Federal appeals court rules two-sentence immigration decision insufficient
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Federal appeals court rules two-sentence immigration decision insufficient

The US Court of Appeals for the Third Circuit has ruled that an immigration judge’s two-sentence decision denying asylum to an Ecuadorean man was insufficient.

The case was brought by Jorge Luis Valarezo-Tirado for review of an Immigration Judge’s reinstatement of his prior order of removal. The Immigration Judge initially affirmed a Department of Homeland Security asylum officer’s determination that Valarezo-Tirado did not have a reasonable fear of torture or persecution as required under the Convention against Torture for asylum and withholding removal.

Valarezo-Tirado claimed that a judge must take another look at his petition because the 13-word ruling failed to cite any evidence or offer a reasoned explanation of why his fear of persecution in his home country did not entitle him to relief.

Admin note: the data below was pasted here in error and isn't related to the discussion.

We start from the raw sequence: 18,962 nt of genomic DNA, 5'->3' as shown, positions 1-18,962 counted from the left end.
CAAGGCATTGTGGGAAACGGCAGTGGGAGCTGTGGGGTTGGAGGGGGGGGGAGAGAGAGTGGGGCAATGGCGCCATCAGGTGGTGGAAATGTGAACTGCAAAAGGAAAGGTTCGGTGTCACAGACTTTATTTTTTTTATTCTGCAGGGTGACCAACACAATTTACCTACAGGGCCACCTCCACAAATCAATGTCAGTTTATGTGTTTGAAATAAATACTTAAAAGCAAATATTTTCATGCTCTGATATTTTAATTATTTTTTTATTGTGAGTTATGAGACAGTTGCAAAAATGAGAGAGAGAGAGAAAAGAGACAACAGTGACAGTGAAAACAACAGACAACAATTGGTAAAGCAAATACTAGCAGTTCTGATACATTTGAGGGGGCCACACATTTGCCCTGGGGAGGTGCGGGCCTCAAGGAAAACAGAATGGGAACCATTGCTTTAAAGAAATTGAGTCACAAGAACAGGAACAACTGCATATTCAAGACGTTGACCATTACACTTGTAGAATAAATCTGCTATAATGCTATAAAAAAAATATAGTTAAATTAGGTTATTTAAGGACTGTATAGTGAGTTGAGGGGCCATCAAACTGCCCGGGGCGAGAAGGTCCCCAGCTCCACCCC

Valarezo-Tirado entered the US illegally in 2017 and was ordered deportation in early 2020. The 3rd Circuit agreed that the judge’s conclusion was insufficient to deny relief and lacked specific reasons for her conclusions.

Circuit Judge Theodore McKee recognized that the Immigration Judge has a tremendous caseload and very crowded dockets, but stated that “we will not permit crowded dockets or a backlog of cases to excuse an Immigration Judge or the BIA from providing a meaningful explanation of why someone has been denied relief under the asylum laws.” The Court found that it could not allow incredibly difficult logistics to give license to Immigration Judges to skirt their responsibilities.

The court remanded the case to the judge to reconsider Valarezo-Tirados’s petition.